Wednesday, November 5, 2014

Thoughts about Full Frame and Micro Four Thirds/Cropped Sensor Cameras

When I published my post regarding my full frame, Sony A7 camera versus the Olympus OMD E-M1 (a cropped sensor, m43 camera), I knew it would gain some traction, but I didn't realize how much of a response it would elicit. Many have been asking me follow up questions like what I prefer and if I could only buy one which one would I get. While the quick answer is the Olympus OMD E-M1, I believe this requires a qualified response since I have been gearing my business towards more studio and portrait work with off camera lighting. 


A studio headshot taken with the OMD E-M1 - Oly 75mm @ f/5.6
Let's get the technical stuff out of the way first. The Olympus OMD and other micro four thirds cameras have a crop factor of 2. Let's assume I am using a Canon 5D Mark II (a full frame camera I had used this past weekend) with a 50mm prime lens. If I decide to mount a Canon lens on my OMD, the field of view will change to  ~100mm. The crop factor also applies to the depth of field (not light gathering potential). While you will hear a lot of people saying that the strength of full frame cameras is being able to capture an image with a shallow depth of field, I say the strength of m43 cameras is the fact that it has such a great depth of field. Imagine shooting at f/2 on a m43, that's equal to a depth of field similar to f/4 on a full frame camera. 

When shooting groups this extra depth of field truly comes in handy. Not only will I be able to shoot at a lower aperture and still ensure that all people are sharp and in focus, I can as a result bump down my ISO for a cleaner image and/or raise the shutter speed to prevent shutter shock/motion blur. This becomes especially helpful in low light conditions like events and or weddings.



While not really a group shot, the extra depth of field I got when shooting at f/1.4 with the Panasonic 25mm and OMD really helped bring context to this image. 
This is another shot taken from the Rise of the Jack O Lanterns at the Descanso Gardens. Both shots were taken at ISO 800 below 1/30th of a second (hand held).

Whenever I do studio headshots,  I prefer to use an f-stop that allows for both eyes being completely tack sharp. On a full frame camera, I find that I need to use a minimum of f/8, but tend use f/10 or f/11 for safety. On my OMD, all I would need to use is f/4 or f/5.6 to achieve the aforementioned requirements. Since aperture exposes for flash, what this essentially means is that I would need less power from my lights to properly expose my subject using a m43 camera than I would with a full frame camera (the higher the f-stop/aperture, the more power I would need).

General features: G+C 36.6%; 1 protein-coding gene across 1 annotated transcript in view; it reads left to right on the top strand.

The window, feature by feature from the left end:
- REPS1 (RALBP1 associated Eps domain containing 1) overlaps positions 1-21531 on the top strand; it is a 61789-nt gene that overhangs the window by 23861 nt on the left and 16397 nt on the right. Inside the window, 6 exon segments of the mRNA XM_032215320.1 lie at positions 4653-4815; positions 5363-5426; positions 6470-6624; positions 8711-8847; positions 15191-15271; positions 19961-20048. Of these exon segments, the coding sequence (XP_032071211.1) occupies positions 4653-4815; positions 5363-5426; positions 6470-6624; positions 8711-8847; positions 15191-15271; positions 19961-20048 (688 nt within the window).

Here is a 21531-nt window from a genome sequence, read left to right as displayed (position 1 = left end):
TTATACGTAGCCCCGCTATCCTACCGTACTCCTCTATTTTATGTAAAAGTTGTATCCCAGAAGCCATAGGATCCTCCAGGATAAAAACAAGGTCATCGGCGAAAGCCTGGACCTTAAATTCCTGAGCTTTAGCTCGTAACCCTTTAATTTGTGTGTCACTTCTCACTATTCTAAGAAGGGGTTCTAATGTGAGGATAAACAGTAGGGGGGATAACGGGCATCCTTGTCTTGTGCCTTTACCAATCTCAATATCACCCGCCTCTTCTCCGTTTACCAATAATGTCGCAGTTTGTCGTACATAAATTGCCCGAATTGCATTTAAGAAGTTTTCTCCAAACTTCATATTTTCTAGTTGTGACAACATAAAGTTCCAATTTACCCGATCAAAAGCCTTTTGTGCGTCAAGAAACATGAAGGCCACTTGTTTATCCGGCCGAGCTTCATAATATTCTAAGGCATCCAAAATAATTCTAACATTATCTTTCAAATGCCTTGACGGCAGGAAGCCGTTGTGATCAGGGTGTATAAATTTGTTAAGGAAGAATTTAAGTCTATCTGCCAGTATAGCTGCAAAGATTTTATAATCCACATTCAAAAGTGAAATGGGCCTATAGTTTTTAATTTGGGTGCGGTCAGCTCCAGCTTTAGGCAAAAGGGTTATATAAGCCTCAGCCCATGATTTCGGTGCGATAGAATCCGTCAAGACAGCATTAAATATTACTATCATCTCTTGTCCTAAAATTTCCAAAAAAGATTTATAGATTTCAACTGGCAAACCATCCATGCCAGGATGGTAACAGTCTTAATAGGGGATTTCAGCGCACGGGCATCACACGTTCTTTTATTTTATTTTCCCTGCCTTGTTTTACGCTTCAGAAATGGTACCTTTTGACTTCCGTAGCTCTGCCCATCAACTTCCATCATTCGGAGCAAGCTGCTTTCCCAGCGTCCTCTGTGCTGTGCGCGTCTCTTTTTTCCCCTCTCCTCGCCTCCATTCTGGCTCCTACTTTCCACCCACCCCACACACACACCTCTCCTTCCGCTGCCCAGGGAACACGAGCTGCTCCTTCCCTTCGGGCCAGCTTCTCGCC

This photo was taken with Godox lights. Because of the recycle time, I was able to capture this candid moment when my friend, Ben, was interacting with his wife. This is possibly my favorite shot of the day simply for the expression alone. 
If you've been following my blog for a while, you will know that I am a fan of the Godox speedlights. Unfortunately, the Godox V850s just won't cut it with my A7 (let alone full frame cameras for a similar shot shown above) when consistently firing at high power. While I don't machine gun the shutter, I still consistently hit the overheating zone where the lights just stop firing to prevent permanent damage. I undoubtedly resort to monolights, which are bulkier and require an outlet to power. Like Doug Story, I prefer to be a more nimble photographer. However, if I have to use monolights with m43 gear, I at least don't have to wait as long for the lights to recycle between shots. This helps incredibly when you want to capture those candid laughter shots or those key poses 

Full frame goodness with the Sony A7 and FE 55mm f1.8 - There's something truly amazing about this lens 
While you might think I'm hating on all full frame cameras and my new Sony A7, that couldn't be farther from the truth. Full frame cameras have their place in my gear bag especially for on-location portrait work or engagement photography. This is why I wanted to qualify my response, but the truth is I reach for my E-M1 9 times out of 10 whenever I do work in the studio. 

Recently taken with my new Zeiss 55mm lens - this glass is truly wonderful. 
So say we all,
Dino

PS: I had mentioned earlier that I was using a Canon 5D Mark II. In a previous post I did a review comparing it with the Olympus OMD E-M1(See review HERE). While I love the fact that it easily tethers to the Lightroom, which all of my mirrorless gear cannot easily do, my opinion about that camera still has not changed.  In fact, my hand started to really cramp up after 3 hours handling it while working a photo booth. I also couldn't help but notice how dark the view finder was with the Canon 24-105 f/4 L Lens. According to the owner, it is a problem that only occurs when using that particular lens. At the end of the day, I couldn't help but miss an Electronic View Finder and the weight of my Sony A7/E-M1.